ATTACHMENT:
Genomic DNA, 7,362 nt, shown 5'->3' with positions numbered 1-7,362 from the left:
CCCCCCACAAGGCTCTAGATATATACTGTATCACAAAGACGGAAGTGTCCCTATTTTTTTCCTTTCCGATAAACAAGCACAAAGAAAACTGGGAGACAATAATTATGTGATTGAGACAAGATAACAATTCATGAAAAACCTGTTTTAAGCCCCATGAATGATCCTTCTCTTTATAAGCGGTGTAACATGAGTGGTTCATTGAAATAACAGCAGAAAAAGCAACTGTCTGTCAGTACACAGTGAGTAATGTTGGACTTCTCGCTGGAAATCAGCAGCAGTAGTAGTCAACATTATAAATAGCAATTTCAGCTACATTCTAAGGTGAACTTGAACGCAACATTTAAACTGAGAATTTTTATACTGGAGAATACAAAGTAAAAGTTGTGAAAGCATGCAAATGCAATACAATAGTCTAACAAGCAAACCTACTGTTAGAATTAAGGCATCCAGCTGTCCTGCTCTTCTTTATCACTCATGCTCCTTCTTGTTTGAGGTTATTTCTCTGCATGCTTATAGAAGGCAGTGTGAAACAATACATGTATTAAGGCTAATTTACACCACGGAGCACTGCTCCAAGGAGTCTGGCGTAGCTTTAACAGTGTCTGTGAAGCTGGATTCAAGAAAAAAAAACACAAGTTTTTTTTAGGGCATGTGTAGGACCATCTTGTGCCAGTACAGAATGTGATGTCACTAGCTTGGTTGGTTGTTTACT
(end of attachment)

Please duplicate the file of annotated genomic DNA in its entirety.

Genomic DNA, 7,362 nt, shown 5'->3' with positions numbered 1-7,362 from the left:
CCCCCCACAAGGCTCTAGATATATACTGTATCACAAAGACGGAAGTGTCCCTATTTTTTTCCTTTCCGATAAACAAGCACAAAGAAAACTGGGAGACAATAATTATGTGATTGAGACAAGATAACAATTCATGAAAAACCTGTTTTAAGCCCCATGAATGATCCTTCTCTTTATAAGCGGTGTAACATGAGTGGTTCATTGAAATAACAGCAGAAAAAGCAACTGTCTGTCAGTACACAGTGAGTAATGTTGGACTTCTCGCTGGAAATCAGCAGCAGTAGTAGTCAACATTATAAATAGCAATTTCAGCTACATTCTAAGGTGAACTTGAACGCAACATTTAAACTGAGAATTTTTATACTGGAGAATACAAAGTAAAAGTTGTGAAAGCATGCAAATGCAATACAATAGTCTAACAAGCAAACCTACTGTTAGAATTAAGGCATCCAGCTGTCCTGCTCTTCTTTATCACTCATGCTCCTTCTTGTTTGAGGTTATTTCTCTGCATGCTTATAGAAGGCAGTGTGAAACAATACATGTATTAAGGCTAATTTACACCACGGAGCACTGCTCCAAGGAGTCTGGCGTAGCTTTAACAGTGTCTGTGAAGCTGGATTCAAGAAAAAAAAACACAAGTTTTTTTTAGGGCATGTGTAGGACCATCTTGTGCCAGTACAGAATGTGATGTCACTAGCTTGGTTGGTTGTTTACT